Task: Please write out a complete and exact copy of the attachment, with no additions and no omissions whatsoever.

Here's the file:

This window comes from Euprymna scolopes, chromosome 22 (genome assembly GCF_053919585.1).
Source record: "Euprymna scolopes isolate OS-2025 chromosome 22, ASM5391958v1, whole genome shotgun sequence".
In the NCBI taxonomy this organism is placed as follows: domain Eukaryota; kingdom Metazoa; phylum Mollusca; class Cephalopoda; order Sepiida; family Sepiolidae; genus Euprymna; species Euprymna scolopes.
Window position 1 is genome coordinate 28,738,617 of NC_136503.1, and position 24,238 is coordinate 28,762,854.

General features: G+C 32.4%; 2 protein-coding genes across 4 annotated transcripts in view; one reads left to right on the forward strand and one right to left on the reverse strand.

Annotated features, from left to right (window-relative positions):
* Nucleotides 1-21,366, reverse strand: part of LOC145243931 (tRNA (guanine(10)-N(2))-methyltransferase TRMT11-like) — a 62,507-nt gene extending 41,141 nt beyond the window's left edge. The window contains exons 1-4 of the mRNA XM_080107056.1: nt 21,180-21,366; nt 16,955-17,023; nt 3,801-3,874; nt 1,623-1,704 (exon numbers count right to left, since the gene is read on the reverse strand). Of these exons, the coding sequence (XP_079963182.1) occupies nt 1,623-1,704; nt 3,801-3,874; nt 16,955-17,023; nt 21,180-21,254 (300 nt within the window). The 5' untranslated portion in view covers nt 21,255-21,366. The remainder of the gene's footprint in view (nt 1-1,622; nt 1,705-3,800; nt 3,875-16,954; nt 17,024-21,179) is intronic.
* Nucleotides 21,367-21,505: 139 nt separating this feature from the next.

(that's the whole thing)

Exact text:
This window comes from Euprymna scolopes, chromosome 22 (genome assembly GCF_053919585.1).
Source record: "Euprymna scolopes isolate OS-2025 chromosome 22, ASM5391958v1, whole genome shotgun sequence".
In the NCBI taxonomy this organism is placed as follows: domain Eukaryota; kingdom Metazoa; phylum Mollusca; class Cephalopoda; order Sepiida; family Sepiolidae; genus Euprymna; species Euprymna scolopes.
Window position 1 is genome coordinate 28,738,617 of NC_136503.1, and position 24,238 is coordinate 28,762,854.

General features: G+C 32.4%; 2 protein-coding genes across 4 annotated transcripts in view; one reads left to right on the forward strand and one right to left on the reverse strand.

Annotated features, from left to right (window-relative positions):
* Nucleotides 1-21,366, reverse strand: part of LOC145243931 (tRNA (guanine(10)-N(2))-methyltransferase TRMT11-like) — a 62,507-nt gene extending 41,141 nt beyond the window's left edge. The window contains exons 1-4 of the mRNA XM_080107056.1: nt 21,180-21,366; nt 16,955-17,023; nt 3,801-3,874; nt 1,623-1,704 (exon numbers count right to left, since the gene is read on the reverse strand). Of these exons, the coding sequence (XP_079963182.1) occupies nt 1,623-1,704; nt 3,801-3,874; nt 16,955-17,023; nt 21,180-21,254 (300 nt within the window). The 5' untranslated portion in view covers nt 21,255-21,366. The remainder of the gene's footprint in view (nt 1-1,622; nt 1,705-3,800; nt 3,875-16,954; nt 17,024-21,179) is intronic.
* Nucleotides 21,367-21,505: 139 nt separating this feature from the next.